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What to do if you’ve broken your Dry January resolution

Lots of people take part in Dry January each year, but how many manage to stay alcohol-free for the entire month?

Priory Group’s addiction therapists have put together advice for Dry January participants who haven’t managed to give up alcohol for a month, despite their good intentions. They have outlined what to do if you have had one or two drinks in an evening, gone on a drinking binge or if you have found that you just couldn’t give up alcohol regardless of your attempts.  

“I've had one or two drinks”

Neil Macaulay, an addiction therapist at Priory Hospital Glasgow, said: “One or two drinks won’t negate all the good that you’ve done so far by changing your regular drinking habits. You will still feel the benefits of giving up alcohol in terms of sleeping, eating, energy levels and concentration. 

Research suggests that people who take part in Dry January are also likely to be drinking less alcohol six months down the line, even if they didn’t successfully complete the whole month. 

“It is all about getting back on track and not drinking for the rest of the month. You are trying to change something that has become a habit. Lapses to old behaviours are common but this doesn’t mean you have failed completely. You are learning where your body is in relation to alcohol and what you want your relationship with it to be.”

“I started off with good intentions but had a big drinking binge”

If you have been trying Dry January, but found that you have drunk  heavily on one or two nights, Neil Macaulay says: “This sounds like a serious lapse, but keep it to a lapse rather than reverting back to old behaviours.

“It is still worthwhile continuing with Dry January because of the potential long-term benefits. It will give you the opportunity to re-evaluate your relationship with alcohol, so that you can break patterns and habits, change routines and look for a different way to deal with alcohol.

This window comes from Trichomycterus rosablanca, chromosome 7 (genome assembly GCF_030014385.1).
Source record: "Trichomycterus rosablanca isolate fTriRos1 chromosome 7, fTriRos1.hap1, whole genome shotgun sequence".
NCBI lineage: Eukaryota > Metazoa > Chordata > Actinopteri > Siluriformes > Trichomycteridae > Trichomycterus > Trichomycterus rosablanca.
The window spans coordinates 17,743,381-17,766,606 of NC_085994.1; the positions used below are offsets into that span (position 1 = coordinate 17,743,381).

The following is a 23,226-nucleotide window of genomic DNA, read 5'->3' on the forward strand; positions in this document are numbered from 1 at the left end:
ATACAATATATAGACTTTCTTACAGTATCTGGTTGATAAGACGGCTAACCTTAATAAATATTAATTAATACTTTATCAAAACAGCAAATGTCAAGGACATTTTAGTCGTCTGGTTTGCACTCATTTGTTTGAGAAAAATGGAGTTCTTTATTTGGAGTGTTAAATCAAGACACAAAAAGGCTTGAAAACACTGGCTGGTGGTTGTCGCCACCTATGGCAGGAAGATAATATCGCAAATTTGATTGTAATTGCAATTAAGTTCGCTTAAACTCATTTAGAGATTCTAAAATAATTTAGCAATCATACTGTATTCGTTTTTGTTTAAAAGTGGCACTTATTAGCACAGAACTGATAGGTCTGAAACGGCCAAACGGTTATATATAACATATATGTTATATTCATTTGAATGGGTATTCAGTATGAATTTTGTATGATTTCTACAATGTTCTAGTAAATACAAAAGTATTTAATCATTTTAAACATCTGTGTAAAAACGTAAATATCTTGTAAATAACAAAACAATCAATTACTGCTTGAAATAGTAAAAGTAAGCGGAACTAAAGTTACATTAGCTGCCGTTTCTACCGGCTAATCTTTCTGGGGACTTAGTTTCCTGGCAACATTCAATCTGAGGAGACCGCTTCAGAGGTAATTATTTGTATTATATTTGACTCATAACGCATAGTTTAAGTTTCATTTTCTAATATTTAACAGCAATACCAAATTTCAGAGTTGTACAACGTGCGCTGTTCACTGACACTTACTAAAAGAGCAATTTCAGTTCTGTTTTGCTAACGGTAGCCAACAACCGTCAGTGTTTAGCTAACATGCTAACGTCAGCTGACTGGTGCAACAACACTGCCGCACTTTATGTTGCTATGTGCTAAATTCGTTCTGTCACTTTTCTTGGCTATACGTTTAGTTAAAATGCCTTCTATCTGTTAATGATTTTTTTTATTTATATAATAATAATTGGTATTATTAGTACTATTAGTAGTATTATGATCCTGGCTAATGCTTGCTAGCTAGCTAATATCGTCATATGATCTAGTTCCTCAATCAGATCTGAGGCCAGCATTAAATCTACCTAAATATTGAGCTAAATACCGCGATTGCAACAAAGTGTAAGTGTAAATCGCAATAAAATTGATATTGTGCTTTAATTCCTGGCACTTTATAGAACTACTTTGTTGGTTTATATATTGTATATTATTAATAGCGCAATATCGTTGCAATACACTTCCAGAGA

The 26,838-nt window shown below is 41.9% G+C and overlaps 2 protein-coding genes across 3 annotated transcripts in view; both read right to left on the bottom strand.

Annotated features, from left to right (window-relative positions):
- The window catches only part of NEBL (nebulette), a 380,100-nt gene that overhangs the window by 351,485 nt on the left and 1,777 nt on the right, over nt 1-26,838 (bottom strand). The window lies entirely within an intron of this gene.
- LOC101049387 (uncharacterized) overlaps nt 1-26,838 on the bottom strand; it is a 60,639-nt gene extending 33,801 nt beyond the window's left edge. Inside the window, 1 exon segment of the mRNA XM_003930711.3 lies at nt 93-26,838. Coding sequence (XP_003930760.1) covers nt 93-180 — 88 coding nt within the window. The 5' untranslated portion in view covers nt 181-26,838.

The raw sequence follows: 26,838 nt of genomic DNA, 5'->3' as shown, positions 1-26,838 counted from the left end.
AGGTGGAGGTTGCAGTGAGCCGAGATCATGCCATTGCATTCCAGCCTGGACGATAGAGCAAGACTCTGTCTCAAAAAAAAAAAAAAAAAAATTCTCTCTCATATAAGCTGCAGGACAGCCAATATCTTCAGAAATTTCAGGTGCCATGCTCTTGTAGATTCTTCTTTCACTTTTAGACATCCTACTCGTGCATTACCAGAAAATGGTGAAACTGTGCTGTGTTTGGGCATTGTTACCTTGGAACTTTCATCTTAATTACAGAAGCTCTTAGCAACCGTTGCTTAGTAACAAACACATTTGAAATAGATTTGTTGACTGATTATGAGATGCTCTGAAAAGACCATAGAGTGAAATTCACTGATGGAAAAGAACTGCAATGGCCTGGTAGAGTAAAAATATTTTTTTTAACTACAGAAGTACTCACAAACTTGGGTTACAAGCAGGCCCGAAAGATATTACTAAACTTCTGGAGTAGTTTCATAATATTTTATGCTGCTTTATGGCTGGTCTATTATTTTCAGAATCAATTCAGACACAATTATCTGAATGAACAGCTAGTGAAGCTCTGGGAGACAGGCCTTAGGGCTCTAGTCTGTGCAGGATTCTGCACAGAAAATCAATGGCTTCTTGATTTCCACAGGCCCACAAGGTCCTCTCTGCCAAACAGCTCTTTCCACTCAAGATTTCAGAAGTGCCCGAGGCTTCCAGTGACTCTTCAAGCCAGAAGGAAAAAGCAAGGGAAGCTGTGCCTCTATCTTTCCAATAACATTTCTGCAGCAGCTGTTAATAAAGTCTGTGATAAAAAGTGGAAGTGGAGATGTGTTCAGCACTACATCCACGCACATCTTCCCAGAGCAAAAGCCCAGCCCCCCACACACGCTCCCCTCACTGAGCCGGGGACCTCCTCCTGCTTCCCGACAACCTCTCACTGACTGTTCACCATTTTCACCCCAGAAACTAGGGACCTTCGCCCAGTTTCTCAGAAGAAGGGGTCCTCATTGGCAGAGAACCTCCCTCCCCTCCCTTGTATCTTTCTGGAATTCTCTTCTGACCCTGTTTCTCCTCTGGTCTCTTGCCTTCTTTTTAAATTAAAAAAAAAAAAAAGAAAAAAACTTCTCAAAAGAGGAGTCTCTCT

“Instead of looking at the binge as a disaster, view it as a learning opportunity. What’s associated with or linked to your drinking patterns? What triggers episodes of heavy drinking? Identifying high-risk situations and working out coping strategies can make a major impact on your future relationship with alcohol.

“See Dry January as an experiment through which you can understand your current relationship with alcohol, and springboard into a healthier relationship with it.

“Also, remember that stopping, or trying to stop using, alcohol for a month and then resuming your usual drinking habits isn’t going to do much for your long-term health if you tend to overdo it. The danger is that you develop an unhealthy pattern, bingeing one month and abstaining during the next. This is a good time to think about what a realistic amount of alcohol is for your lifestyle.”

“I haven’t been able to give up drinking at all”

Claire Rimmer, lead addictions therapist at Priory Hospital Altrincham, says: “If you had every intention of going alcohol-free for a month, but have found that transferring this intention into action has been difficult, your drinking may be more problematic than you first thought.

 “You may have got through a few days of not drinking, and initially thought that things were okay, and that your drinking wasn’t so bad after all. If you have since become preoccupied with the thoughts of drinking, making excuses for a ‘time out’ from Dry January, and have found that ‘just one’ drink has set off cravings and urges, it is likely that you are problem drinker. At this point, it is highly recommended that you seek professional help.

“It is important to note that if you are physically dependent on alcohol, before you even attempt to cut down or stop drinking, you should seek medical advice via your GP.”

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